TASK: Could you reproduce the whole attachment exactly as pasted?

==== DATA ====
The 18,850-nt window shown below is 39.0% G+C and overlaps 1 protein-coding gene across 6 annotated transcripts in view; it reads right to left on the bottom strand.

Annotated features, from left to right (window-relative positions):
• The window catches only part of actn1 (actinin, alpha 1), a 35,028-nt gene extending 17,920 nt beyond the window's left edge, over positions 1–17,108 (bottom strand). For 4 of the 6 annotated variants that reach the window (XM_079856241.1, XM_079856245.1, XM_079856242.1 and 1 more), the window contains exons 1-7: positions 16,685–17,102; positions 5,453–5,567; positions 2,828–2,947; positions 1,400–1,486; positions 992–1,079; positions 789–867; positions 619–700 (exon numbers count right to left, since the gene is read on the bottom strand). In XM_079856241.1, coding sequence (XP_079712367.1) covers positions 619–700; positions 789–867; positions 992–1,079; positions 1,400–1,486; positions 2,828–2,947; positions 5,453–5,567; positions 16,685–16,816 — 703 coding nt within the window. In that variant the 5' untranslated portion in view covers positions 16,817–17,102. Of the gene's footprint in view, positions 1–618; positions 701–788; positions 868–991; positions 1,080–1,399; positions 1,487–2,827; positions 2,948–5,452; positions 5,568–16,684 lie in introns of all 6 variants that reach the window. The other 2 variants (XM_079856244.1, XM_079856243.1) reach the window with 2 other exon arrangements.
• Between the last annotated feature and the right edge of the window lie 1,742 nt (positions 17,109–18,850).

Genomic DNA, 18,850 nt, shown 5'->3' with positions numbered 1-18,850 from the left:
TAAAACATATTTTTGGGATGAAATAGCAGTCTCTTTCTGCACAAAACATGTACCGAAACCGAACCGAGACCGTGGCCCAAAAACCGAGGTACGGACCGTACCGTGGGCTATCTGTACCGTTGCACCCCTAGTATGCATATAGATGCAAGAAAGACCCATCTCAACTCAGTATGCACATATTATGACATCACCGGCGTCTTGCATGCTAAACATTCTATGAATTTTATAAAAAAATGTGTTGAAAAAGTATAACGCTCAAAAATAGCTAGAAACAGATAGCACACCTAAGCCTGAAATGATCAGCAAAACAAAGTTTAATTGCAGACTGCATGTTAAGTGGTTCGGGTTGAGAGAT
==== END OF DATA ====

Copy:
The 18,850-nt window shown below is 39.0% G+C and overlaps 1 protein-coding gene across 6 annotated transcripts in view; it reads right to left on the bottom strand.

Annotated features, from left to right (window-relative positions):
• The window catches only part of actn1 (actinin, alpha 1), a 35,028-nt gene extending 17,920 nt beyond the window's left edge, over positions 1–17,108 (bottom strand). For 4 of the 6 annotated variants that reach the window (XM_079856241.1, XM_079856245.1, XM_079856242.1 and 1 more), the window contains exons 1-7: positions 16,685–17,102; positions 5,453–5,567; positions 2,828–2,947; positions 1,400–1,486; positions 992–1,079; positions 789–867; positions 619–700 (exon numbers count right to left, since the gene is read on the bottom strand). In XM_079856241.1, coding sequence (XP_079712367.1) covers positions 619–700; positions 789–867; positions 992–1,079; positions 1,400–1,486; positions 2,828–2,947; positions 5,453–5,567; positions 16,685–16,816 — 703 coding nt within the window. In that variant the 5' untranslated portion in view covers positions 16,817–17,102. Of the gene's footprint in view, positions 1–618; positions 701–788; positions 868–991; positions 1,080–1,399; positions 1,487–2,827; positions 2,948–5,452; positions 5,568–16,684 lie in introns of all 6 variants that reach the window. The other 2 variants (XM_079856244.1, XM_079856243.1) reach the window with 2 other exon arrangements.
• Between the last annotated feature and the right edge of the window lie 1,742 nt (positions 17,109–18,850).

Genomic DNA, 18,850 nt, shown 5'->3' with positions numbered 1-18,850 from the left:
TAAAACATATTTTTGGGATGAAATAGCAGTCTCTTTCTGCACAAAACATGTACCGAAACCGAACCGAGACCGTGGCCCAAAAACCGAGGTACGGACCGTACCGTGGGCTATCTGTACCGTTGCACCCCTAGTATGCATATAGATGCAAGAAAGACCCATCTCAACTCAGTATGCACATATTATGACATCACCGGCGTCTTGCATGCTAAACATTCTATGAATTTTATAAAAAAATGTGTTGAAAAAGTATAACGCTCAAAAATAGCTAGAAACAGATAGCACACCTAAGCCTGAAATGATCAGCAAAACAAAGTTTAATTGCAGACTGCATGTTAAGTGGTTCGGGTTGAGAGAT